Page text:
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Ed Burns

Community: 

Oracle

Playing Tunnels of Doom on a TI-99/4A computer in 1982 turned Ed Burns into a programmer. By 1995 he'd earned a bachelor's in Computer Science, with a minor in Germanic Studies and emphasis on computer music, through University of Illinois at Urbana-Champaign (UIUC). Through UIUC's co-op program, Ed worked for IBM and the National Center for Supercomputing Applications (NCSA). These experiences, plus programming in Objective-C on the NeXT computers in the computer music lab, propelled Ed into the dot-com boom. After a brief stint at Silicon Graphics, he landed at Sun Microsystems, which was acquired by Oracle in 2009.

Ed is currently a Consulting Member of the Technical Staff at Oracle, telecommuting from his home is Altamonte Springs, Florida, where he is married with two sons. He is responsible for leading specifications within the JCP program, serving as co-Spec Lead of the three successive versions of Java ServerFaces (JSF) developed through JSRs 127, 252, and 314. He also served as an Expert for JSRs 154, 245, 273, 276, and 303, influencing a variety of Java SE and Java EE projects. Ed spends a lot of his free time writing up his dual passions -- JSF and professional processes. He co-authored JavaServer Faces: The Complete Reference (2006) and its sequel, JavaServer Faces 2.0, The Complete Reference (2009). He is the sole author of Secrets of the Rock Star Programmers: Riding the IT Crest (2008). You can keep track of Ed through his homepage or his tweets @edburns.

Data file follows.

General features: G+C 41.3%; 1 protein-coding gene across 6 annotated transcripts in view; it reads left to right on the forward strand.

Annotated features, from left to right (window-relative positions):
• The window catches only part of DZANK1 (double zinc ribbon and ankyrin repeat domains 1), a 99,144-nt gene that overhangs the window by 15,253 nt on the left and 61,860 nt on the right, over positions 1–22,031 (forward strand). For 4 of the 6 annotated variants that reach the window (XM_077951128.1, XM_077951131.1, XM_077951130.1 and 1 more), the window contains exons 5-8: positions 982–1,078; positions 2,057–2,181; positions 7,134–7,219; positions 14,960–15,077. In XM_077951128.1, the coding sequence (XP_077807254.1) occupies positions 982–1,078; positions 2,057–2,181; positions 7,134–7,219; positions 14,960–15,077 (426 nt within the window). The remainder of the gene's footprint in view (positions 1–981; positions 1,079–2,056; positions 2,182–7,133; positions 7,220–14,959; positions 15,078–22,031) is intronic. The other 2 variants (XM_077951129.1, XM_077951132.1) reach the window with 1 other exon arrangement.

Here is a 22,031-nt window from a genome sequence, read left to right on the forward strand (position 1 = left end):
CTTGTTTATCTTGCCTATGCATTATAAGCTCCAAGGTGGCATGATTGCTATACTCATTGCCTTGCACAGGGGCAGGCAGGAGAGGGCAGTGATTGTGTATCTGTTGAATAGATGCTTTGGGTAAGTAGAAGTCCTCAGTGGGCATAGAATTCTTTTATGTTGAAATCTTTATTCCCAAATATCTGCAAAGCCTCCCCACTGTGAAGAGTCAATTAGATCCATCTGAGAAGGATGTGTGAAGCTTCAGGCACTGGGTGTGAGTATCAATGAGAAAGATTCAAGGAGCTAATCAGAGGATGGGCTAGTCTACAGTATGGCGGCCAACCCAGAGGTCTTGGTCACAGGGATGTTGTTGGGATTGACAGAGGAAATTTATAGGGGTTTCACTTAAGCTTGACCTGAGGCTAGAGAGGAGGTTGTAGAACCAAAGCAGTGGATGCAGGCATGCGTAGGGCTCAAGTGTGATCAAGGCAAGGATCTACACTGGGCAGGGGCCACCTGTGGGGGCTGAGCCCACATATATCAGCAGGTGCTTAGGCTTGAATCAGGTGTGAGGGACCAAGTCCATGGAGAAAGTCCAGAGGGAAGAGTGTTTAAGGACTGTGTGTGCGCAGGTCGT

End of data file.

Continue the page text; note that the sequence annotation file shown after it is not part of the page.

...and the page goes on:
In the same year that the PMO pronounced Ed Star Spec Lead for 2009, the JCP community named him Most Outstanding Java SE/EE Spec Lead for his work on JSR 314. He is in demand as a speaker and has offered keynote addresses for the W-JAX conference in Munich, Germany, Globalcode Developer's Conference in São Paulo, Brazil, and JSFDays conference in Vienna, Austria. In leading JSRs, he practices transparent communication by explaining new features and polling audiences through his blog, social media, online JSF chatroom, conference engagements (JavaOne, JAOO, JAX, W-JAX, No Fluff Just Stuff, GlobalCode Developer's Conference, GeekOut, CON_FESS, The Ajax Experience), and Java and Linux user group meetings. Once a new version of a specification is released, Ed takes care to show how the final product reflects community input. He understands that we can't really call it a Java Community Process unless there is a closed loop between community input and the actual technology in the Java platform.